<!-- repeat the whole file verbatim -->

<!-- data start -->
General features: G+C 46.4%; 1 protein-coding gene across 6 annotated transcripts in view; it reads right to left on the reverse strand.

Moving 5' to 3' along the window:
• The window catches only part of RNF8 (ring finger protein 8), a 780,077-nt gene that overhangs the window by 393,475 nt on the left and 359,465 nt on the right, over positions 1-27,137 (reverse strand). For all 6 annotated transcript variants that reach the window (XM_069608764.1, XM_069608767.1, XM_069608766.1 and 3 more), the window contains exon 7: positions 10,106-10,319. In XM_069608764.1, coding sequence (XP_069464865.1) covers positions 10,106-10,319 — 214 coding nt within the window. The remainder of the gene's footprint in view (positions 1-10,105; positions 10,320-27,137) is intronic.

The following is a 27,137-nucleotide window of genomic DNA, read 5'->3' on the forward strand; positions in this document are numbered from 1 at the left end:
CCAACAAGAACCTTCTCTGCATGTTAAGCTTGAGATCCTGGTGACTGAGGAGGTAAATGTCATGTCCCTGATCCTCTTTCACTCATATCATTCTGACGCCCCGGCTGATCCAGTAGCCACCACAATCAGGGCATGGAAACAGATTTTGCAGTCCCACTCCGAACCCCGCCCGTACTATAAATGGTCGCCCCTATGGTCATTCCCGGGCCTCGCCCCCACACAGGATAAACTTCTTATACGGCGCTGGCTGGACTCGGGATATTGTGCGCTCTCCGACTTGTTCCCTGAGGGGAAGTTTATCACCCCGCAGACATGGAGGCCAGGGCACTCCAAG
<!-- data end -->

General features: G+C 46.4%; 1 protein-coding gene across 6 annotated transcripts in view; it reads right to left on the reverse strand.

Moving 5' to 3' along the window:
• The window catches only part of RNF8 (ring finger protein 8), a 780,077-nt gene that overhangs the window by 393,475 nt on the left and 359,465 nt on the right, over positions 1-27,137 (reverse strand). For all 6 annotated transcript variants that reach the window (XM_069608764.1, XM_069608767.1, XM_069608766.1 and 3 more), the window contains exon 7: positions 10,106-10,319. In XM_069608764.1, coding sequence (XP_069464865.1) covers positions 10,106-10,319 — 214 coding nt within the window. The remainder of the gene's footprint in view (positions 1-10,105; positions 10,320-27,137) is intronic.

The following is a 27,137-nucleotide window of genomic DNA, read 5'->3' on the forward strand; positions in this document are numbered from 1 at the left end:
CCAACAAGAACCTTCTCTGCATGTTAAGCTTGAGATCCTGGTGACTGAGGAGGTAAATGTCATGTCCCTGATCCTCTTTCACTCATATCATTCTGACGCCCCGGCTGATCCAGTAGCCACCACAATCAGGGCATGGAAACAGATTTTGCAGTCCCACTCCGAACCCCGCCCGTACTATAAATGGTCGCCCCTATGGTCATTCCCGGGCCTCGCCCCCACACAGGATAAACTTCTTATACGGCGCTGGCTGGACTCGGGATATTGTGCGCTCTCCGACTTGTTCCCTGAGGGGAAGTTTATCACCCCGCAGACATGGAGGCCAGGGCACTCCAAG